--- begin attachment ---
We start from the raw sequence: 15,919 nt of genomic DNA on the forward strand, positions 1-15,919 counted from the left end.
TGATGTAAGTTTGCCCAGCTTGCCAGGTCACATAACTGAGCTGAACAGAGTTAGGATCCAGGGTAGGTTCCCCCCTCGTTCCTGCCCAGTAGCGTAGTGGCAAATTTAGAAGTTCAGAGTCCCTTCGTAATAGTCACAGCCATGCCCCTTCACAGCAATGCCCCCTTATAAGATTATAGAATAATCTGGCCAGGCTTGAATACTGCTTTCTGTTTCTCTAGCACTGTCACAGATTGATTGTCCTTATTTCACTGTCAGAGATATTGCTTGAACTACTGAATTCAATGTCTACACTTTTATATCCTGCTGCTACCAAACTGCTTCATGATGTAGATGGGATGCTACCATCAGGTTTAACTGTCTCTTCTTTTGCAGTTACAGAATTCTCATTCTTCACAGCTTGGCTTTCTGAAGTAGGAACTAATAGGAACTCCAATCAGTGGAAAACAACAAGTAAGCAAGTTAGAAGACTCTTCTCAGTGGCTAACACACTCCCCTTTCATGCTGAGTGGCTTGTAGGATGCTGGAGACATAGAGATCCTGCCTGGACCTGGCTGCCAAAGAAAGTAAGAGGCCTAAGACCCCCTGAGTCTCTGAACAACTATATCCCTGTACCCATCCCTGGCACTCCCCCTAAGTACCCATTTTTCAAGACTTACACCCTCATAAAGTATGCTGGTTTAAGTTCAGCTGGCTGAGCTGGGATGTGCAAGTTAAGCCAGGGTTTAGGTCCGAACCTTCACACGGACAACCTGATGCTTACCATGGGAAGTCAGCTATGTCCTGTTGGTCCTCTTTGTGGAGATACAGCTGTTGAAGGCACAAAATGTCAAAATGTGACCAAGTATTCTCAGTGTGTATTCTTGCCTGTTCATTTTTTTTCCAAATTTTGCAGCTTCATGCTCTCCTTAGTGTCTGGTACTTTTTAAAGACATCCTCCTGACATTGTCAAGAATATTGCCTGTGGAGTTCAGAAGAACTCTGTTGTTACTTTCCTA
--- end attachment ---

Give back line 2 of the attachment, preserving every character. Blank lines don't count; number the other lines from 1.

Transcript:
TGATGTAAGTTTGCCCAGCTTGCCAGGTCACATAACTGAGCTGAACAGAGTTAGGATCCAGGGTAGGTTCCCCCCTCGTTCCTGCCCAGTAGCGTAGTGGCAAATTTAGAAGTTCAGAGTCCCTTCGTAATAGTCACAGCCATGCCCCTTCACAGCAATGCCCCCTTATAAGATTATAGAATAATCTGGCCAGGCTTGAATACTGCTTTCTGTTTCTCTAGCACTGTCACAGATTGATTGTCCTTATTTCACTGTCAGAGATATTGCTTGAACTACTGAATTCAATGTCTACACTTTTATATCCTGCTGCTACCAAACTGCTTCATGATGTAGATGGGATGCTACCATCAGGTTTAACTGTCTCTTCTTTTGCAGTTACAGAATTCTCATTCTTCACAGCTTGGCTTTCTGAAGTAGGAACTAATAGGAACTCCAATCAGTGGAAAACAACAAGTAAGCAAGTTAGAAGACTCTTCTCAGTGGCTAACACACTCCCCTTTCATGCTGAGTGGCTTGTAGGATGCTGGAGACATAGAGATCCTGCCTGGACCTGGCTGCCAAAGAAAGTAAGAGGCCTAAGACCCCCTGAGTCTCTGAACAACTATATCCCTGTACCCATCCCTGGCACTCCCCCTAAGTACCCATTTTTCAAGACTTACACCCTCATAAAGTATGCTGGTTTAAGTTCAGCTGGCTGAGCTGGGATGTGCAAGTTAAGCCAGGGTTTAGGTCCGAACCTTCACACGGACAACCTGATGCTTACCATGGGAAGTCAGCTATGTCCTGTTGGTCCTCTTTGTGGAGATACAGCTGTTGAAGGCACAAAATGTCAAAATGTGACCAAGTATTCTCAGTGTGTATTCTTGCCTGTTCATTTTTTTTCCAAATTTTGCAGCTTCATGCTCTCCTTAGTGTCTGGTACTTTTTAAAGACATCCTCCTGACATTGTCAAGAATATTGCCTGTGGAGTTCAGAAGAACTCTGTTGTTACTTTCCTA